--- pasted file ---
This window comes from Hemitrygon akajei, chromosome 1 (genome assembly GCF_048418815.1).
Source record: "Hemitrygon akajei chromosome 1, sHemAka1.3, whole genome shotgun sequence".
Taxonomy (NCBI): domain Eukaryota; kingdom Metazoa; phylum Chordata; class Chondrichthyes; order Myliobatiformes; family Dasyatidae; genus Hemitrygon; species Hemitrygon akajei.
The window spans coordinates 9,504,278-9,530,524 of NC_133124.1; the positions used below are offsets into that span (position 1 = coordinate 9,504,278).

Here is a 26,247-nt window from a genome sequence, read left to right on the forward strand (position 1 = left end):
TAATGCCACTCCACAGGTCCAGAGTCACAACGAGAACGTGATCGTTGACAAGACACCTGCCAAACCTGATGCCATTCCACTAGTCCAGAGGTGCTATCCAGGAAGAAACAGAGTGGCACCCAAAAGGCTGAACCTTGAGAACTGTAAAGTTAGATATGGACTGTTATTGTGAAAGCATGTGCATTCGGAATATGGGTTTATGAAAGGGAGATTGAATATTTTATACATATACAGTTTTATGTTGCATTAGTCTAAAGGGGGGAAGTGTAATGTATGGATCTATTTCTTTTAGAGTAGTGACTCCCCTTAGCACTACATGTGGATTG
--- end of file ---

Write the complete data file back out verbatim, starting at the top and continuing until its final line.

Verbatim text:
This window comes from Hemitrygon akajei, chromosome 1 (genome assembly GCF_048418815.1).
Source record: "Hemitrygon akajei chromosome 1, sHemAka1.3, whole genome shotgun sequence".
Taxonomy (NCBI): domain Eukaryota; kingdom Metazoa; phylum Chordata; class Chondrichthyes; order Myliobatiformes; family Dasyatidae; genus Hemitrygon; species Hemitrygon akajei.
The window spans coordinates 9,504,278-9,530,524 of NC_133124.1; the positions used below are offsets into that span (position 1 = coordinate 9,504,278).

Here is a 26,247-nt window from a genome sequence, read left to right on the forward strand (position 1 = left end):
TAATGCCACTCCACAGGTCCAGAGTCACAACGAGAACGTGATCGTTGACAAGACACCTGCCAAACCTGATGCCATTCCACTAGTCCAGAGGTGCTATCCAGGAAGAAACAGAGTGGCACCCAAAAGGCTGAACCTTGAGAACTGTAAAGTTAGATATGGACTGTTATTGTGAAAGCATGTGCATTCGGAATATGGGTTTATGAAAGGGAGATTGAATATTTTATACATATACAGTTTTATGTTGCATTAGTCTAAAGGGGGGAAGTGTAATGTATGGATCTATTTCTTTTAGAGTAGTGACTCCCCTTAGCACTACATGTGGATTG